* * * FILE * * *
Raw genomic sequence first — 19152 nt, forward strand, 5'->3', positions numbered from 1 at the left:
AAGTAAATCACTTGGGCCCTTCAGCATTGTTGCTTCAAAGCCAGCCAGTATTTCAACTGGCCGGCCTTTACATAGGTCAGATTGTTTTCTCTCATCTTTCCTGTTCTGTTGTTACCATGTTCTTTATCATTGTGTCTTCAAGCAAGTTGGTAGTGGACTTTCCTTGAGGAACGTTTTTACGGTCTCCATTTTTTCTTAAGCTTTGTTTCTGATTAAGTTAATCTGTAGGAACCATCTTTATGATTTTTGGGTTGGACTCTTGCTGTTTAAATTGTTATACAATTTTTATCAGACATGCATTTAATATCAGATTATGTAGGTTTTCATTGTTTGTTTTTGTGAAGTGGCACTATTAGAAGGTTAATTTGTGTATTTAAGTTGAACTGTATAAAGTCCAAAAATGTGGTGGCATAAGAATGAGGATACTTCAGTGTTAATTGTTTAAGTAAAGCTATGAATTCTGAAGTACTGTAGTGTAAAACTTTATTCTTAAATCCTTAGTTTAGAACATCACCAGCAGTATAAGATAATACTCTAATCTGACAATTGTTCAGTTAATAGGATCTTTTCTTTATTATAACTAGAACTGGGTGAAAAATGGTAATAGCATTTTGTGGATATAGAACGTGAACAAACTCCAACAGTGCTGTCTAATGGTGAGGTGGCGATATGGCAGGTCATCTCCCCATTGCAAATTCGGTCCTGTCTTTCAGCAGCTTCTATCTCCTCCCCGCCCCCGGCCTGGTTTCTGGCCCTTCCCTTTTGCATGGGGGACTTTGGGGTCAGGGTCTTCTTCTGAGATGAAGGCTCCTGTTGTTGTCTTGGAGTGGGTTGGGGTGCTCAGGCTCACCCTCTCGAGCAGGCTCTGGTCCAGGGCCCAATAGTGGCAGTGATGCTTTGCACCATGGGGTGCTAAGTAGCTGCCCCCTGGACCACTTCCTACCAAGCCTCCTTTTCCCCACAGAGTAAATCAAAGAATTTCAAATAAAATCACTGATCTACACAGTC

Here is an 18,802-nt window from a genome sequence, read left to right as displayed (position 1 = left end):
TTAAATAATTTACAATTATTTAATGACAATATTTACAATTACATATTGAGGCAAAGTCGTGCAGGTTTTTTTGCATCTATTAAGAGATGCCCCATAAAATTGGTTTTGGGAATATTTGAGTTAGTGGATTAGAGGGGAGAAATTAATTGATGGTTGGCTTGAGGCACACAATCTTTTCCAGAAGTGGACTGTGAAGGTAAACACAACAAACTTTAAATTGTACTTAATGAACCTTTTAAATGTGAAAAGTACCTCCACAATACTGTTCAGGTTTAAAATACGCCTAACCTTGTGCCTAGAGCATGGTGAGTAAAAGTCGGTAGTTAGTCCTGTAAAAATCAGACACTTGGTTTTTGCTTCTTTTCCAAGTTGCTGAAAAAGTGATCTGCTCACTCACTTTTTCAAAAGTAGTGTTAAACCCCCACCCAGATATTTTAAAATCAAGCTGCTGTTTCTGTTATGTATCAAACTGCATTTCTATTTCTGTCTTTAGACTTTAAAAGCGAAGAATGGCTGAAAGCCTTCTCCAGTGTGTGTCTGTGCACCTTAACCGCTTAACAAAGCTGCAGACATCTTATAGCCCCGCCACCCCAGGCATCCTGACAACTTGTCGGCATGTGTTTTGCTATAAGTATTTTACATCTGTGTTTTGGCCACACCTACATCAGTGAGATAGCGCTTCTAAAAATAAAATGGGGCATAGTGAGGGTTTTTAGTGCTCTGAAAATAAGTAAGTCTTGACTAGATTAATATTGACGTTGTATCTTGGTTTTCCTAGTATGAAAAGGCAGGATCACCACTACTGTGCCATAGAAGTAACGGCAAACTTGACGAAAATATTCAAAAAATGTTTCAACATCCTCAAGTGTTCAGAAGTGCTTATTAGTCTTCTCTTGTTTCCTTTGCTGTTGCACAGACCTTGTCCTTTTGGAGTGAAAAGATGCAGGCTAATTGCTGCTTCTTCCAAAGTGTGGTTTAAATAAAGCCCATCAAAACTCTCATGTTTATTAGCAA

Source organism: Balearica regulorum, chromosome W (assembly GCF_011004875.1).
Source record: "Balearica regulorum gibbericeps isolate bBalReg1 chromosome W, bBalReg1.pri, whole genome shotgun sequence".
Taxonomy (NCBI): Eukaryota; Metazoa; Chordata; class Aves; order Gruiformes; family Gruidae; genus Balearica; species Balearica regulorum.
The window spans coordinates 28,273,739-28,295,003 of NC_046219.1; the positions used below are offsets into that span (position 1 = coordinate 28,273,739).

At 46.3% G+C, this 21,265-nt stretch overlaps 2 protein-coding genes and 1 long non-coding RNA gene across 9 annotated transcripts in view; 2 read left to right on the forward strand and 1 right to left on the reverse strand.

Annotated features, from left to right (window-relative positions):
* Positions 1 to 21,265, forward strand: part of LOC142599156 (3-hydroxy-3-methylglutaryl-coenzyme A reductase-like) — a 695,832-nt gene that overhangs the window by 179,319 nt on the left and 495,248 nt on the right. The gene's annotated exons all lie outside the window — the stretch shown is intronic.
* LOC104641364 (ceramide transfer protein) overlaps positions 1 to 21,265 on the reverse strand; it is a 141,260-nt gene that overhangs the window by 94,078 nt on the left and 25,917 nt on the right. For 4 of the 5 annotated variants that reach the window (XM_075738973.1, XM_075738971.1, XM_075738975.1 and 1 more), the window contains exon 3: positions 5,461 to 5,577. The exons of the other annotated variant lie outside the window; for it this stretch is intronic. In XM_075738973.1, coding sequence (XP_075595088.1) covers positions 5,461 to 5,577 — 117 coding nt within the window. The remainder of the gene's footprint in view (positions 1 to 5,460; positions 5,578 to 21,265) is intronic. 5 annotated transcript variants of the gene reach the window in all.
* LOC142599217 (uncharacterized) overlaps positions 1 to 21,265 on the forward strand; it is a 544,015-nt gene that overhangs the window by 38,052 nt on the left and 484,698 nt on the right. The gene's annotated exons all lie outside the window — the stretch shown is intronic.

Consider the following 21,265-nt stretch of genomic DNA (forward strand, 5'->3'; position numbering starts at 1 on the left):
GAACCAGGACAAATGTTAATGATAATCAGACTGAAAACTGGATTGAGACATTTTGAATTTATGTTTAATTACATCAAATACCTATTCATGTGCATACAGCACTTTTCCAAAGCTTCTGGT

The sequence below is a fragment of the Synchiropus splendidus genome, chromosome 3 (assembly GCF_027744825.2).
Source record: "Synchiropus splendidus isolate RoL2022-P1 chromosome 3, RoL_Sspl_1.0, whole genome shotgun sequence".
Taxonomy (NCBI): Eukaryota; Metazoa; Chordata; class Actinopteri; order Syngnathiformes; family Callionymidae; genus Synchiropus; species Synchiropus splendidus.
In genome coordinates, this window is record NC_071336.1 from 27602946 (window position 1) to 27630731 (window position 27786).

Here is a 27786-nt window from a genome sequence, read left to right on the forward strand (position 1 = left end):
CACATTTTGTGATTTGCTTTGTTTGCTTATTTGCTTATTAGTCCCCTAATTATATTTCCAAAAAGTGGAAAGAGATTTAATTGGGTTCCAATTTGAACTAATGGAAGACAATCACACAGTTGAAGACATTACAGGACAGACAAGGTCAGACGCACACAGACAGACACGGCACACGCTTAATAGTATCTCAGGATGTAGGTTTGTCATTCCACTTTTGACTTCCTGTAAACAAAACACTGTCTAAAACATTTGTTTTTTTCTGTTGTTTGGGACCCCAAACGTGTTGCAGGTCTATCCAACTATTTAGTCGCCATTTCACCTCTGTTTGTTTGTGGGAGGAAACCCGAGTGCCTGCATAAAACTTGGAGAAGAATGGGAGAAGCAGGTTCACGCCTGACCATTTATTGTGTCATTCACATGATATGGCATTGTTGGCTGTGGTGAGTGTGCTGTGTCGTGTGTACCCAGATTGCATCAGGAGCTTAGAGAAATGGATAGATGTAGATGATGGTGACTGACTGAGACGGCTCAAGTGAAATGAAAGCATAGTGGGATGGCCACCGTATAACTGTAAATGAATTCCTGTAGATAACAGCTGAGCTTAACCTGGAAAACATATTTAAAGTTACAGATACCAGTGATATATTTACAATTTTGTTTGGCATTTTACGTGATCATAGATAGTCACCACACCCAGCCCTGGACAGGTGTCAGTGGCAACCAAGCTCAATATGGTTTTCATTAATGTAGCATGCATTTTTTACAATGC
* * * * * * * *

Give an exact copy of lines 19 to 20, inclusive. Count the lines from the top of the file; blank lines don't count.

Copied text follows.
In genome coordinates, this window is record NC_071336.1 from 27602946 (window position 1) to 27630731 (window position 27786).

Here is a 27786-nt window from a genome sequence, read left to right on the forward strand (position 1 = left end):